Conflict on the Team

There’s an elephant in the room. Everyone sees it, but no one wants to do anything about it. Maybe no one knows what to do about the elephant or how to handle the elephant or some are hoping that if they ignore the elephant long enough it will just go away. Go ahead and open your eyes. Is the elephant still there? What is the elephant’s name?

How about we call it what it is, “conflict on the team.” How did this elephant show up? Especially at our church and on our team? Look out, here comes the first lob of finger-pointing! It all started when someone had the nerve to want to change rooms, curriculum, schedules, and the recruitment and training of volunteers. Then there is that time someone had the audacity to suggest a change when the children’s department will have promotion Sunday or if we will even have promotion Sunday.

Maddix and Estep state, “Christian Education typically involves more individuals in the church than most other ministries, meaning there is a higher likelihood of personal conflict within the ministry” (p. 145). The goal in dealing with conflict is not to avoid it, but to learn how to manage it. It is probably safe to say that most of us don’t like to deal with conflict. To manage and deal with conflict we have to acknowledge that conflict is inevitable and can be managed, and we can recognize and learn strategies to not avoid it, but to deal with it.

Are you aware of your own conflict style? Maddix and Estep (2017) state, “being aware of our preferred conflict style can help us address conflict” (p. 146). These same authors have introduced five styles of conflict and responses based on experiences and our perceptions of others during conflicting moments:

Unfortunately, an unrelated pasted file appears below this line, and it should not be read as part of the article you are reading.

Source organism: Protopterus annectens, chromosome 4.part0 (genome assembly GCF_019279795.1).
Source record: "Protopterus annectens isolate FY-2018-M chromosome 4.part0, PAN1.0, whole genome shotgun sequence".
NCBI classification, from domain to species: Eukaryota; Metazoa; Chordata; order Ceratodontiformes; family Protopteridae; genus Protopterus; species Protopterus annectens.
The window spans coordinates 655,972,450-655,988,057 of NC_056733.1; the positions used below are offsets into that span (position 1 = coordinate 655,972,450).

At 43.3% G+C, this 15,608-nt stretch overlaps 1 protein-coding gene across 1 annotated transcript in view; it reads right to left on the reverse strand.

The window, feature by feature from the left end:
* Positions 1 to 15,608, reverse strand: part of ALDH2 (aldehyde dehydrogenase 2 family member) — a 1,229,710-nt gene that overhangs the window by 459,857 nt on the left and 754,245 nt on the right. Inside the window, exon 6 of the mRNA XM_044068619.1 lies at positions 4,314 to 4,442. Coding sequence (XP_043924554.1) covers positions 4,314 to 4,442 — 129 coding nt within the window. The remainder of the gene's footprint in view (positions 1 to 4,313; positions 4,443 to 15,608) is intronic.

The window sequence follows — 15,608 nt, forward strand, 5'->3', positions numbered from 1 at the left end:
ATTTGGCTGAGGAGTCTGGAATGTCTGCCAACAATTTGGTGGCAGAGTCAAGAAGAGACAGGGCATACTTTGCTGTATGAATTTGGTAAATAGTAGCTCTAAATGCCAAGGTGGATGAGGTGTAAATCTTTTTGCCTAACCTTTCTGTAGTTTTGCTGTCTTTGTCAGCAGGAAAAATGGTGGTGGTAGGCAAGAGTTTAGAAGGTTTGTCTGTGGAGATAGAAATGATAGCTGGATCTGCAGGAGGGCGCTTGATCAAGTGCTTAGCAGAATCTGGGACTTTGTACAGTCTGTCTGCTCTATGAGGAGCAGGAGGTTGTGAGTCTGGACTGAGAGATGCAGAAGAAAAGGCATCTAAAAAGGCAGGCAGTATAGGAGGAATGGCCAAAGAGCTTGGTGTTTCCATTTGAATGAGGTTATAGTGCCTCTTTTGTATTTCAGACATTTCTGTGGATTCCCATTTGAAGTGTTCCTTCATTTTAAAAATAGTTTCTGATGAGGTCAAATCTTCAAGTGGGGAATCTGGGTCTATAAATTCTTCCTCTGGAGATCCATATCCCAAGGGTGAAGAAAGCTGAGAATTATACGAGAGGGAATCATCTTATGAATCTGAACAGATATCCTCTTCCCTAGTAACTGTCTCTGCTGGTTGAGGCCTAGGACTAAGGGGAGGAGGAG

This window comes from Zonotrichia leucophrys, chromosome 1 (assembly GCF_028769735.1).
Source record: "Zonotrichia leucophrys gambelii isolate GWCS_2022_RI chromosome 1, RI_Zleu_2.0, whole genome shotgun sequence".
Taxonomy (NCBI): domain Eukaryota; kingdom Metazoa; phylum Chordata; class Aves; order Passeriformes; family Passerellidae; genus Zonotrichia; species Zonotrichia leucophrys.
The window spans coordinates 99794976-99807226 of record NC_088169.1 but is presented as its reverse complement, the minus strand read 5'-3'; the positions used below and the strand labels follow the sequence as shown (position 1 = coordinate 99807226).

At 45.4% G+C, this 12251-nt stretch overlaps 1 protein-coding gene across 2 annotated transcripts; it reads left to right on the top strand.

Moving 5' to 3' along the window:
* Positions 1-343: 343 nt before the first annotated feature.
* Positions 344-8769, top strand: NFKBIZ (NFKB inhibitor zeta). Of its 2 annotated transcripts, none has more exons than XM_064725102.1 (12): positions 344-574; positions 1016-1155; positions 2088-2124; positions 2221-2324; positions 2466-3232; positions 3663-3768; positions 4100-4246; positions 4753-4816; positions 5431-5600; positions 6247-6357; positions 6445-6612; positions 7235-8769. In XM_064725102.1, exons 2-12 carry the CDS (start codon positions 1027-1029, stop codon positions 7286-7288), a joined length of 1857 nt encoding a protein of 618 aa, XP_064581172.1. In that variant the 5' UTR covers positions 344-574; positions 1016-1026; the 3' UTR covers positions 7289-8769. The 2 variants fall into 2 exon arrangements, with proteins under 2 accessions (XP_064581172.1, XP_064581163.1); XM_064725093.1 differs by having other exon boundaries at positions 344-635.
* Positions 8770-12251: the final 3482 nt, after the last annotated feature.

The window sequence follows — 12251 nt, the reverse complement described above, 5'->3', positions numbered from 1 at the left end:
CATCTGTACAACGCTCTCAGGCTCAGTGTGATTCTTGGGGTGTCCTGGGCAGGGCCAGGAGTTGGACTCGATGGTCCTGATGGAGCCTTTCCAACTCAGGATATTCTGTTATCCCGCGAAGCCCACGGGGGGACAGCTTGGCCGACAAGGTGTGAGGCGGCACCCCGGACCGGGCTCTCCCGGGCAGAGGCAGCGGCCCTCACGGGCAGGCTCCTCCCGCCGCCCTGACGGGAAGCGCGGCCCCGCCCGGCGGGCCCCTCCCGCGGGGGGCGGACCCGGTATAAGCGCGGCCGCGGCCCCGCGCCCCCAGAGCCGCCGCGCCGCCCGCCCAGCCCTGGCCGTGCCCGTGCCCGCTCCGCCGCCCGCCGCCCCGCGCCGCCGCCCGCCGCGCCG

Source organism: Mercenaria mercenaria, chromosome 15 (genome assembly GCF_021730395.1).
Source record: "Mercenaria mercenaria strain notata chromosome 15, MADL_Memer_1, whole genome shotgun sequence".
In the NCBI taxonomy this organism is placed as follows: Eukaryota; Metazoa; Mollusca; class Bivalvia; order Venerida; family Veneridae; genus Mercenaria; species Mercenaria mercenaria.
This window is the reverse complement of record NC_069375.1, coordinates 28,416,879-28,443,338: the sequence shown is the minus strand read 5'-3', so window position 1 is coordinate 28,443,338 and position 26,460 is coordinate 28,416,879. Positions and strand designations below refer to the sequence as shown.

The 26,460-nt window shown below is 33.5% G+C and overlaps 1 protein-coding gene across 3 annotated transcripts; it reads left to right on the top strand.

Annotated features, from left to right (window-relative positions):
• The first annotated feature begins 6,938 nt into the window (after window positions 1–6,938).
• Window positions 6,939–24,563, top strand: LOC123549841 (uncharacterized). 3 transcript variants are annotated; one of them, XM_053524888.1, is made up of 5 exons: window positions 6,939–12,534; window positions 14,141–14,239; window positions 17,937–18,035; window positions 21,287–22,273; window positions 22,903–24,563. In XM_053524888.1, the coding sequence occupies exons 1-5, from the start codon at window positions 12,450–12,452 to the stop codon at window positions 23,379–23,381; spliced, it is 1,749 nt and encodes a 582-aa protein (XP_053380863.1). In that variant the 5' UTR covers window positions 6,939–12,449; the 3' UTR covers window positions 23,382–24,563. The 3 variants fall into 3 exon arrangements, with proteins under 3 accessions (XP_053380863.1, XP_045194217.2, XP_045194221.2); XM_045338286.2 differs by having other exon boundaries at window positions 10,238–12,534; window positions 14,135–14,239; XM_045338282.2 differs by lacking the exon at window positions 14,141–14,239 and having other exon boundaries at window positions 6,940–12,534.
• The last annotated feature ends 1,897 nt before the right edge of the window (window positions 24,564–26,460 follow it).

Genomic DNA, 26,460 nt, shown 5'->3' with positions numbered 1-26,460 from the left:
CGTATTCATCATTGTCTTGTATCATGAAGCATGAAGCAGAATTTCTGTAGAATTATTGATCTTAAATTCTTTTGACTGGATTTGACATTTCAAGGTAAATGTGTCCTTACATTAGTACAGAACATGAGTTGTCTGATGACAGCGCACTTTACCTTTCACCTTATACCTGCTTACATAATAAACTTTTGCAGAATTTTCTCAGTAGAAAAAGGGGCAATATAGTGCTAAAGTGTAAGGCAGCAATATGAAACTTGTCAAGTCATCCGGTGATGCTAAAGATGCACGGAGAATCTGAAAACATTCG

1. Avoiding: This style communicates, “I don’t care enough about the issue to invest time and energy in solving it.”
  2. Accommodating: This style aims to avoid or deny conflict whenever possible.
  3. Collaborating: This style aims to achieve the goals of all members involved by safeguarding the organization and maintaining good relationships.
  4. Compromising: This style aims for each side to win and each side to lose. It communicates that we must all submit our personal desires to serve the common good.
  5. Competing: This style aims to win at all cost. This style reflects aggressive, domineering, and uncooperative behavior. It distances relationships and increases hostility (p. 147).

No one said dealing with conflict on the team, in the church, or in life was easy. As a leader, your responsibility is to manage the conflict effectively to build up the team, encourage the saints, and accomplish the mission of the church. So, grab the leash of that elephant and lead it outside! Remember, you’ve done your job, you didn’t avoid the elephant, you have successfully managed it and led your team through the conflict. Now go grab some peanuts and a coke…Wait! We can’t have peanuts in the children’s ministry area! Who brought peanuts into this area? I’m sensing some potential conflict!

WORKS CITED: Maddix, Mark A., and James Riley Estep, Jr. Practicing Christian Education. Bake Academic, 2017.


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